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“Kamikaze” Typhoons Reflected in Japanese Lake Sediments

December 10, 2014

AMHERST, MASSACHUSETTS—Lakebed sediments from Japan’s Amakusa Island suggest that the sea rose over the beach and washed into the lake twice during the late 1200s, lending credibility to historical accounts that typhoons wiped out the invading fleets of the Mongol Empire in 1274 and again in 1281. According to legend, the typhoons were driven by divine Kamikaze winds sent to protect Japan from invasion. A study published in the journal Geology by a team from the University of Massachusetts, Amherst, and Worcester State University shows that the improbable storms occurred during a time of greater flood activity between 250 and 1600 A.D. To read an in-depth account of earlier underwater discoveries related to the Mongol invasions, see "Relics of the Kamikaze."

Categories: Blog

“Kamikaze” Typhoons Reflected in Japanese Lake Sediments

December 10, 2014

AMHERST, MASSACHUSETTS—Lakebed sediments from Japan’s Amakusa Island suggest that the sea rose over the beach and washed into the lake twice during the late 1200s, lending credibility to historical accounts that typhoons wiped out the invading fleets of the Mongol Empire in 1274 and again in 1281. According to legend, the typhoons were driven by divine Kamikaze winds sent to protect Japan from invasion. A study published in the journal Geology by a team from the University of Massachusetts, Amherst, and Worcester State University shows that the improbable storms occurred during a time of greater flood activity between 250 and 1600 A.D. To read an in-depth account of earlier underwater discoveries related to the Mongol invasions, see "Relics of the Kamikaze."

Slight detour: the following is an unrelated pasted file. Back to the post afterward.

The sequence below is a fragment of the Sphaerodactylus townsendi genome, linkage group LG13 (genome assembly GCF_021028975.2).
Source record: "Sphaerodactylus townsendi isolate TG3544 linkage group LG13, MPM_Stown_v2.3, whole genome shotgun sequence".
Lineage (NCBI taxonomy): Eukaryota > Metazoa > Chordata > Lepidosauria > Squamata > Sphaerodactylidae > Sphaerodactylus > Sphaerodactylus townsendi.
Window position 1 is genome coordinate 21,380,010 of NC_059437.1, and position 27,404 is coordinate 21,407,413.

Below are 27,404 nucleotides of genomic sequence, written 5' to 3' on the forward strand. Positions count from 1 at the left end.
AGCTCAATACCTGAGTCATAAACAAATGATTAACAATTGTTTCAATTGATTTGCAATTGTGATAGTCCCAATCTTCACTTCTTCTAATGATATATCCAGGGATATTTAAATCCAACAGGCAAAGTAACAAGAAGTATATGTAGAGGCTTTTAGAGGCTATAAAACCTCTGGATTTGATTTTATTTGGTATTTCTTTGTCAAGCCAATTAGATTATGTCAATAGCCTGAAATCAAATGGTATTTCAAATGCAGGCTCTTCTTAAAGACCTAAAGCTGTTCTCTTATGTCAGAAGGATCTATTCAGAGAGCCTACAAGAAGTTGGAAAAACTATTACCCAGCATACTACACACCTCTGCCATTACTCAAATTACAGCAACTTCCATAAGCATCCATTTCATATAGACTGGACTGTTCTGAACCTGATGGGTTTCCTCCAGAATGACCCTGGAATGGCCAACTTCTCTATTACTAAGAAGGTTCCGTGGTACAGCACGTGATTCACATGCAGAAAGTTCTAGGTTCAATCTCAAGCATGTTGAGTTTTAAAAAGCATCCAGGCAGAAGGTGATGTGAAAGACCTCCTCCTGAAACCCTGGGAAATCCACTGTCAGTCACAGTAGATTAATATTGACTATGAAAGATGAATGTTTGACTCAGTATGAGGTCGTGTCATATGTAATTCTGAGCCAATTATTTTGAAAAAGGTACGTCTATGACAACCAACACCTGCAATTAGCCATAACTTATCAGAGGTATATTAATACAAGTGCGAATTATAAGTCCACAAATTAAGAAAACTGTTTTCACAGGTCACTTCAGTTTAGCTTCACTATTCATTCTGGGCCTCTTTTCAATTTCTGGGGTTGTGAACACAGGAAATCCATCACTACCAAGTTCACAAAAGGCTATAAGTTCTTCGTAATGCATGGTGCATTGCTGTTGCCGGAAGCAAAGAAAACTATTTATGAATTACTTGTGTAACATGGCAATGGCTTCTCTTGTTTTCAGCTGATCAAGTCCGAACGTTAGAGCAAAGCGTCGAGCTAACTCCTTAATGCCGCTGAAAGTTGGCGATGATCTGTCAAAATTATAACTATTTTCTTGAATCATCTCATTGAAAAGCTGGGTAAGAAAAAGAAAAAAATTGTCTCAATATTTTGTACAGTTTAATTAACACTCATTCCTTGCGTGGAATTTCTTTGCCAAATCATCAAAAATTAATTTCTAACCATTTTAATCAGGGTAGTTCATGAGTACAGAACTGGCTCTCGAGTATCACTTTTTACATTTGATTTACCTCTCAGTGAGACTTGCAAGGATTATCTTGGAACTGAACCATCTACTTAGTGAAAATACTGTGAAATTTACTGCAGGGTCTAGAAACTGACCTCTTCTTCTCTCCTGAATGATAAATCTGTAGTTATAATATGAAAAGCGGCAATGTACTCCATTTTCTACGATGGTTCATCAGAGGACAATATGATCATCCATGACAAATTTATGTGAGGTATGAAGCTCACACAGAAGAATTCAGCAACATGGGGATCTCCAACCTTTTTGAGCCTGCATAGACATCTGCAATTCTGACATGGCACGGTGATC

Categories: Blog

7,500-Year-Old Well Excavated at an Underwater Site

December 10, 2014

ADELAIDE, AUSTRALIA—A fresh-water well in the submerged Neolithic site of Kfar Samir in Israel is being investigated by a team including Ehud Galili of the Israel Antiquities Authority and the University of Haifa, and Jonathan Benjamin of Flinders University. “At the Kfar Samir site, the water well was probably abandoned when sea levels started to rise and the fresh water became salty so people threw food scraps and animal bones down the well instead,” Benjamin said. The team will examine soil samples for pollen and other clues to the people’s diet and possible trade relationships, and look for organic materials such as plant fibers, seeds, and olive pits. “As they were a pre-metal society we expect to find stone tools; perhaps weapons made of flint, and needles made of bone,” he added. Benjamin will also work with John McCarthy of Wessex Archaeology to develop a 3-D mosaic of the well using photogrammetry. “The technique is not new in theory, but only very recently has the technology caught up to allow us to use it underwater, which we have with exceptional results. This is a wonderful tool for underwater archaeological site recording,” he said. To read about a ritual Neolithic artifact from the Levant, see "Artifact: Bone Wand."